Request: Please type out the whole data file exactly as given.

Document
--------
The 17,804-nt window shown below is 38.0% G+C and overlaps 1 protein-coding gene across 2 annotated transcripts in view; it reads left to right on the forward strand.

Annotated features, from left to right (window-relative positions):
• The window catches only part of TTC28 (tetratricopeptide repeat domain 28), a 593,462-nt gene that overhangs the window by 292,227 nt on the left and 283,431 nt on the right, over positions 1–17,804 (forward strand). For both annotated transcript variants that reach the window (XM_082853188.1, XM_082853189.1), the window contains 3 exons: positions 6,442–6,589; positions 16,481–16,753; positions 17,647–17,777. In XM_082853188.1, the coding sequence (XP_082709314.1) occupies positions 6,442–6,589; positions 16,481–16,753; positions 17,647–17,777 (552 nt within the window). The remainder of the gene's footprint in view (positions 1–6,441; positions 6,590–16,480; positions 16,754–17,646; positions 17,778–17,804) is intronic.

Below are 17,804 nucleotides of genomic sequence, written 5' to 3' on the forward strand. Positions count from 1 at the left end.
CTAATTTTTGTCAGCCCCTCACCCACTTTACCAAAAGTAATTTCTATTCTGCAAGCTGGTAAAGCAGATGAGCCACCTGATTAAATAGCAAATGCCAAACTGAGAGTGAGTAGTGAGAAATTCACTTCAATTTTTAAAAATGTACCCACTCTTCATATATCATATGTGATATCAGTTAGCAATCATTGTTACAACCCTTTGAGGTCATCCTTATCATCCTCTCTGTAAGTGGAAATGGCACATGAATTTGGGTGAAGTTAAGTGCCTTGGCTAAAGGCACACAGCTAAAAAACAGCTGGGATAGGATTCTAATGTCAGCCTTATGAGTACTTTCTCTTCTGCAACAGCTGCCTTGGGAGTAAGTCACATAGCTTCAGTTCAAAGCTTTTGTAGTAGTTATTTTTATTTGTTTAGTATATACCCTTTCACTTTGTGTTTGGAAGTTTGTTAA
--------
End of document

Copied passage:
The 17,804-nt window shown below is 38.0% G+C and overlaps 1 protein-coding gene across 2 annotated transcripts in view; it reads left to right on the forward strand.

Annotated features, from left to right (window-relative positions):
• The window catches only part of TTC28 (tetratricopeptide repeat domain 28), a 593,462-nt gene that overhangs the window by 292,227 nt on the left and 283,431 nt on the right, over positions 1–17,804 (forward strand). For both annotated transcript variants that reach the window (XM_082853188.1, XM_082853189.1), the window contains 3 exons: positions 6,442–6,589; positions 16,481–16,753; positions 17,647–17,777. In XM_082853188.1, the coding sequence (XP_082709314.1) occupies positions 6,442–6,589; positions 16,481–16,753; positions 17,647–17,777 (552 nt within the window). The remainder of the gene's footprint in view (positions 1–6,441; positions 6,590–16,480; positions 16,754–17,646; positions 17,778–17,804) is intronic.

Below are 17,804 nucleotides of genomic sequence, written 5' to 3' on the forward strand. Positions count from 1 at the left end.
CTAATTTTTGTCAGCCCCTCACCCACTTTACCAAAAGTAATTTCTATTCTGCAAGCTGGTAAAGCAGATGAGCCACCTGATTAAATAGCAAATGCCAAACTGAGAGTGAGTAGTGAGAAATTCACTTCAATTTTTAAAAATGTACCCACTCTTCATATATCATATGTGATATCAGTTAGCAATCATTGTTACAACCCTTTGAGGTCATCCTTATCATCCTCTCTGTAAGTGGAAATGGCACATGAATTTGGGTGAAGTTAAGTGCCTTGGCTAAAGGCACACAGCTAAAAAACAGCTGGGATAGGATTCTAATGTCAGCCTTATGAGTACTTTCTCTTCTGCAACAGCTGCCTTGGGAGTAAGTCACATAGCTTCAGTTCAAAGCTTTTGTAGTAGTTATTTTTATTTGTTTAGTATATACCCTTTCACTTTGTGTTTGGAAGTTTGTTAA